KEEPING LORD'S WORLD CLASS
Founded in 1787, Marylebone Cricket Club is the most active and famous cricket club in the world and owner of Lord's Cricket Ground - the Home of Cricket.
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1. Mode of delivery
(a) The umpire shall ascertain whether the bowler intends to bowl right handed or left handed, over or round the wicket, and shall so inform the striker.
It is unfair if the bowler fails to notify the umpire of a change in his mode of delivery. In this case the umpire shall call and signal No ball.
(b) Underarm bowling shall not be permitted except by special agreement before the match.
2. Fair delivery - the arm
For a delivery to be fair in respect of the arm the ball must not be thrown. See 3 below
Although it is the primary responsibility of the striker’s end umpire to assess the fairness of a delivery in this respect, there is nothing in this Law to debar the bowler’s end umpire from calling and signalling No ball if he considers that the ball has been thrown.
(a) If, in the opinion of either umpire, the ball has been thrown, he shall call and signal No ball and, when the ball is dead, inform the other umpire of the reason for the call.
The bowler’s end umpire shall then,
(i) caution the bowler. This caution shall apply throughout the innings.
(ii) inform the captain of the fielding side of the reason for this action.
(iii) inform the batsmen at the wicket of what has occurred.
(b) If, after such caution, either umpire considers that, in that innings, a further delivery by the same bowler is thrown, the procedure set out in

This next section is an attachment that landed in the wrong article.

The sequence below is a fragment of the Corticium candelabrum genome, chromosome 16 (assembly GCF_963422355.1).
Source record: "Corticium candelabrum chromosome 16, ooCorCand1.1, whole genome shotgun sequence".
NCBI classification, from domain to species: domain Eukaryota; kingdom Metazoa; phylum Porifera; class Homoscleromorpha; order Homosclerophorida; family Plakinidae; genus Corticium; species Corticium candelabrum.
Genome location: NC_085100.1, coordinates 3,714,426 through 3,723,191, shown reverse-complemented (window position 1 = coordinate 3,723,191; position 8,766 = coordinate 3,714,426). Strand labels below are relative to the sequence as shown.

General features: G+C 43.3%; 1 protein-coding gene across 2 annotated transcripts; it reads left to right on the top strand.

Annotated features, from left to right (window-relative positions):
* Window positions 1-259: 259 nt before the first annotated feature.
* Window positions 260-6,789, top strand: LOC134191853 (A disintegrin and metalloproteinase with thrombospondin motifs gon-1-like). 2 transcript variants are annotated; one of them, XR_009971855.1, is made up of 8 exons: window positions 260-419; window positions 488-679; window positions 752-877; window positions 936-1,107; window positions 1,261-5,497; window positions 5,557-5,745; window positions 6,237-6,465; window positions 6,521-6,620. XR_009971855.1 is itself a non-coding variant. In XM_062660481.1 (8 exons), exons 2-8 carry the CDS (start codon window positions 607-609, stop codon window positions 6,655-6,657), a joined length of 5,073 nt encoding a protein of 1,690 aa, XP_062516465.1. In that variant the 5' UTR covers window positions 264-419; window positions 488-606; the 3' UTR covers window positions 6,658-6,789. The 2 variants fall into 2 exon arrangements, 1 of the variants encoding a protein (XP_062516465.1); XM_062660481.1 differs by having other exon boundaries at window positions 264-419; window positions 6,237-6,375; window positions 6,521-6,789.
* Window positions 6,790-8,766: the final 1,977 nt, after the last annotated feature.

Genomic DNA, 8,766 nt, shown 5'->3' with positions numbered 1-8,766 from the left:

(a) above shall be repeated, indicating to the bowler that this is a final warning.
This warning shall also apply throughout the innings.
(c) If either umpire considers that, in that innings, a further delivery by the same bowler is thrown, he shall call and signal No ball and when the ball is dead inform the other umpire of the reason for the call.
The bowler’s end umpire shall then,
(i) direct the captain of the fielding side to suspend the bowler forthwith. The over shall, if applicable, be completed by another bowler, who shall neither have bowled the previous over or part thereof nor be allowed to bowl any part of the next over.
The bowler thus suspended shall not bowl again in that innings.
(ii) inform the batsmen at the wicket and, as soon as practicable, the captain of the batting side of the occurrence.
(d) The umpires together shall report the occurrence as soon as possible after the match to the Executive of the fielding side and to any Governing Body responsible for the match, who shall take such action as is considered appropriate against the captain and the bowler concerned.
3. Definition of fair delivery - the arm
A ball is fairly delivered in respect of the arm if, once the bowler’s arm has reached the level of the shoulder in the delivery swing, the elbow joint is not straightened partially or completely from that point until the ball has left the hand. This definition shall not debar a bowler from flexing or rotating the wrist in the delivery swing.
4. Bowler throwing towards striker’s end before delivery
If the bowler throws the ball towards the striker’s end before entering his delivery stride, either umpire shall call and signal No ball. See Law 42.16 (Batsmen stealing a run). However, the procedure stated in 2 above of caution, informing, final warning, action against the bowler and reporting shall not apply.
5. Fair delivery - the feet
For a delivery to be fair in respect of the feet, in the delivery stride,